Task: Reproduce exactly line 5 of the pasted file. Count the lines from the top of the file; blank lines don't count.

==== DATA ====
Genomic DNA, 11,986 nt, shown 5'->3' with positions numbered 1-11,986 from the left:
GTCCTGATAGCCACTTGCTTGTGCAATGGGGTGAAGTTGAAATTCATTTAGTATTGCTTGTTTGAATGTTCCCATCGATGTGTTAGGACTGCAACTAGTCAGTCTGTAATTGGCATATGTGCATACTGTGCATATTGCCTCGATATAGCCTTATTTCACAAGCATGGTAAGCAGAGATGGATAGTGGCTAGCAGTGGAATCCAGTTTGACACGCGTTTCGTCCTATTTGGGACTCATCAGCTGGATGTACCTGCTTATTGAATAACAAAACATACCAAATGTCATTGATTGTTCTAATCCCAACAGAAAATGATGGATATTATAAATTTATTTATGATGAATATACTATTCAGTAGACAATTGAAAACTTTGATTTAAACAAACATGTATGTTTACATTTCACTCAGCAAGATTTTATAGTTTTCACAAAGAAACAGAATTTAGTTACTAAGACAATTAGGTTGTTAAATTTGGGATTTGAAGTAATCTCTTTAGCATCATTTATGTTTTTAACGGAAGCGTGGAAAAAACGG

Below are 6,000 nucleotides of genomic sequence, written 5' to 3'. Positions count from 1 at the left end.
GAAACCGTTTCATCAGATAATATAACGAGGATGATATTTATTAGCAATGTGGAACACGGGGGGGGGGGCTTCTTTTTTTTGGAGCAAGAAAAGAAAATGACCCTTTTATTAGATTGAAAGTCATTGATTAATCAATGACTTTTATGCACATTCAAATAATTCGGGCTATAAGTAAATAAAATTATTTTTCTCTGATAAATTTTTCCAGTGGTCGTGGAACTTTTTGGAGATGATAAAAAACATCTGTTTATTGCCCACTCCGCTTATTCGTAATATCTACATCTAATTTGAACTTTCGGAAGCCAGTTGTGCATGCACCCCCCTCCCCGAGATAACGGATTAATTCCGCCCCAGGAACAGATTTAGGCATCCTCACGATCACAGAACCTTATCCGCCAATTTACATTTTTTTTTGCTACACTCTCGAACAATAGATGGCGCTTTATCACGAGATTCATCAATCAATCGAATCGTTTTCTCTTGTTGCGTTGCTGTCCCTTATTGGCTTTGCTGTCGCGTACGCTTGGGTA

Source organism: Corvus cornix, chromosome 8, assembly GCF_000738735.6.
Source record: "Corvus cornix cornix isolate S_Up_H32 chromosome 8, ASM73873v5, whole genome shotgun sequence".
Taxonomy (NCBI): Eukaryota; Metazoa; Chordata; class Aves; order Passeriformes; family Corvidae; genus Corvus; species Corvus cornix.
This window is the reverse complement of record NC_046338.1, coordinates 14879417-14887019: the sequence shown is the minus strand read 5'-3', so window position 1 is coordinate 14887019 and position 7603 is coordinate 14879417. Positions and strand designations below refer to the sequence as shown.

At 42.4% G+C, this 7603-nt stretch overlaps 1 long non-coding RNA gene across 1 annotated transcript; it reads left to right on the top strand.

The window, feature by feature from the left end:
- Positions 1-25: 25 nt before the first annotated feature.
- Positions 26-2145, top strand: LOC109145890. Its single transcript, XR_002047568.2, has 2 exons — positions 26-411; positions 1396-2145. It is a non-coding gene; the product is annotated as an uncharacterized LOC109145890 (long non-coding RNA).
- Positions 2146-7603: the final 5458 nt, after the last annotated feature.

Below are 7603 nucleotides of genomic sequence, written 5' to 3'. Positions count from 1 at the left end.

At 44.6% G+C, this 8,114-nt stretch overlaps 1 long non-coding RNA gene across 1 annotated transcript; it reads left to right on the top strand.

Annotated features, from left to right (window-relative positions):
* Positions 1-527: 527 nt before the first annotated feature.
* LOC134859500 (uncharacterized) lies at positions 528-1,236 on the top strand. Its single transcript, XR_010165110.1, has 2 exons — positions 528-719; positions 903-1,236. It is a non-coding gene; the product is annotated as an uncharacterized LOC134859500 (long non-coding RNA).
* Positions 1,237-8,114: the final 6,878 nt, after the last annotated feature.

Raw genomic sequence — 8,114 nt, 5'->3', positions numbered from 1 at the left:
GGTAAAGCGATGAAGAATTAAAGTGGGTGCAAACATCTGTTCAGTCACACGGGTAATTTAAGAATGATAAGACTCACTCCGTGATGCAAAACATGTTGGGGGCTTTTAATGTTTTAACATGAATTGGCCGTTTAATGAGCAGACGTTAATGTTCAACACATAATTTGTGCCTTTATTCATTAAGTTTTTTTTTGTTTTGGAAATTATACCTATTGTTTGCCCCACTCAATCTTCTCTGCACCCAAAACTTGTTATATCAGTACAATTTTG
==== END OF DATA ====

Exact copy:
Source organism: Corvus cornix, chromosome 8, assembly GCF_000738735.6.